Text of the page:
NEW YORK (AP) – An immigration attorney at Kennedy Airport said Saturday that the next hours and days would test a federal judge’s ruling blocking Donald Trump’s executive order barring U.S. entry to travelers from seven mostly Muslim countries.
Camille Mackler, a lawyer with the New York Immigration Coalition, told The Associated Press that she expected a growing number of people to arrive on flights booked after Friday’s ruling by a judge in Washington state – on visas issued before Trump signed his order on Jan. 27.
One of the “big questions” on Saturday, she said, was what will happen to those visas that had been issued before the ban. Are they still valid?
“We were told that they (travelers) would need to reapply, but now that’s unclear,” Mackler said. “We’re not getting clear messaging from the White House on that, or from the Department of Homeland Security.”
“So that’s one thing we’re going to be monitoring very closely; because if they (the visas) were canceled based on an order that was ultimately found to be illegal, or unconstitutional, we don’t feel that those who are suffering from the consequences should have to, on top of everything else, reapply for a visa,” she said.
The federal judge in Washington only temporarily blocked enforcement of Trump’s ban, meaning there may be a small window of time when people could travel to the U.S. Many airlines said they would allow passengers from the seven banned countries to board flights, but could not say whether they could enter the U.S. based on existing visas.
Trump said his administration would comply with that order. Meanwhile, on Saturday night, the Justice Department alerted a court in Washington that it is appealing the judge’s ruling.
“It’s what we expected,” the attorney said. “I’m glad that they’re complying with the order, you know. With this White House, everything seems a little bit unpredictable. But a court order is a court order.”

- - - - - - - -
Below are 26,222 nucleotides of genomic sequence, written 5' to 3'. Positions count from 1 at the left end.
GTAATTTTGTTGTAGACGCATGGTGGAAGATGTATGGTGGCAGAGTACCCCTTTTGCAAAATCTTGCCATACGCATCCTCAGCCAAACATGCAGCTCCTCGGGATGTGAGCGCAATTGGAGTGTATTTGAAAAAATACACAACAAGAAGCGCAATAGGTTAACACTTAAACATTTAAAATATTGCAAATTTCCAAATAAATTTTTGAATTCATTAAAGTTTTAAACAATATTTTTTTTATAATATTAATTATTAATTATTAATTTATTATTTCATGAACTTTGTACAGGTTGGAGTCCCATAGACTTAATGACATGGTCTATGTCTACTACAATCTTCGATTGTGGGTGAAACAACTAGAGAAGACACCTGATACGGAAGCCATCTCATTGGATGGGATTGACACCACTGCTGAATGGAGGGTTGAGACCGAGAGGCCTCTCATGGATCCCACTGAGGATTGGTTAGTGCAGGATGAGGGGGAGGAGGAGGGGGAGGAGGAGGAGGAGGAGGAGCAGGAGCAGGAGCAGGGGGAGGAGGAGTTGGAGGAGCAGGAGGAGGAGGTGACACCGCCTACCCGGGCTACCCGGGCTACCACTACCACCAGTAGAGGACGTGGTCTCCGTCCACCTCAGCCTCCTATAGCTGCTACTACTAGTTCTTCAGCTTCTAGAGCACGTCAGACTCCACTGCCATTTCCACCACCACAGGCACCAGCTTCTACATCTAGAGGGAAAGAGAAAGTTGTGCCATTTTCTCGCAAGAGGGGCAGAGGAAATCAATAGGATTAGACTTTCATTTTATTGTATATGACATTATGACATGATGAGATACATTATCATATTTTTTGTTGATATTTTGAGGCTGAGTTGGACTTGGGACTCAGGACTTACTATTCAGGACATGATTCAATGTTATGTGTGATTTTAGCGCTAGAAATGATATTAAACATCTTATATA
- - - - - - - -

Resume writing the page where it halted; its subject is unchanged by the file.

The appeal is likely to go through the Ninth Circuit Court of Appeals that spans Washington state, Oregon and California.
“The Ninth Circuit is one of the more liberal circuits, but many of their decisions have been upheld by the (U.S.) Supreme Court,” Mackler said. “There are limits to the president’s authority.”
She said she’s certain that at some point, “somebody will appeal the case to the Supreme Court.”
For now, the Washington state judge’s order “means that they (travelers) can return home, it means they can rejoin their loved ones, it means they are no longer going to be singled out in this arbitrary manner, based on premises that are completely un-American.”
However, she noted, if the Trump administration got a stay of recent rulings by judges in various states, the president’s executive order would then again be in effect.
Speaking for a dozen attorneys monitoring arrivals at JFK Saturday night, Alan Kaplan said that no one under Trump’s ban appeared to have been detained. The lawyers said it was a vast improvement over the high anxiety that filled airports worldwide a week ago as travelers were turned back.
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